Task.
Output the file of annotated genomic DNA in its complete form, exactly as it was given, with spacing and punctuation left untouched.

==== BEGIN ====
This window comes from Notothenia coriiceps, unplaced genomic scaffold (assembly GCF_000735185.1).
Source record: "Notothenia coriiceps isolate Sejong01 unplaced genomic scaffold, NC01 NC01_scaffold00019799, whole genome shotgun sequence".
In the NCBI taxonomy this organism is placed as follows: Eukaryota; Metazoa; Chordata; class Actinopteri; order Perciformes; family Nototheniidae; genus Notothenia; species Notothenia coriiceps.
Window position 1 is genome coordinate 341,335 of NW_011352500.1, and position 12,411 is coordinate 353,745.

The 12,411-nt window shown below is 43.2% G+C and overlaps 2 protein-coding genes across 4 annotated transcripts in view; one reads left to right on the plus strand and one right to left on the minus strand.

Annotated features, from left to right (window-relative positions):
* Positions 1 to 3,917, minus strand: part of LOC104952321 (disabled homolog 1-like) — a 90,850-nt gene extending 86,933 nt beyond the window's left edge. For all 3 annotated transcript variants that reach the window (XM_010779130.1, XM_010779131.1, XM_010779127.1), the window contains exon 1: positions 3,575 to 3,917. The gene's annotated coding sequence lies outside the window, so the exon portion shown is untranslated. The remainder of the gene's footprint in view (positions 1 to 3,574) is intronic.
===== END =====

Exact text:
This window comes from Notothenia coriiceps, unplaced genomic scaffold (assembly GCF_000735185.1).
Source record: "Notothenia coriiceps isolate Sejong01 unplaced genomic scaffold, NC01 NC01_scaffold00019799, whole genome shotgun sequence".
In the NCBI taxonomy this organism is placed as follows: Eukaryota; Metazoa; Chordata; class Actinopteri; order Perciformes; family Nototheniidae; genus Notothenia; species Notothenia coriiceps.
Window position 1 is genome coordinate 341,335 of NW_011352500.1, and position 12,411 is coordinate 353,745.

The 12,411-nt window shown below is 43.2% G+C and overlaps 2 protein-coding genes across 4 annotated transcripts in view; one reads left to right on the plus strand and one right to left on the minus strand.

Annotated features, from left to right (window-relative positions):
* Positions 1 to 3,917, minus strand: part of LOC104952321 (disabled homolog 1-like) — a 90,850-nt gene extending 86,933 nt beyond the window's left edge. For all 3 annotated transcript variants that reach the window (XM_010779130.1, XM_010779131.1, XM_010779127.1), the window contains exon 1: positions 3,575 to 3,917. The gene's annotated coding sequence lies outside the window, so the exon portion shown is untranslated. The remainder of the gene's footprint in view (positions 1 to 3,574) is intronic.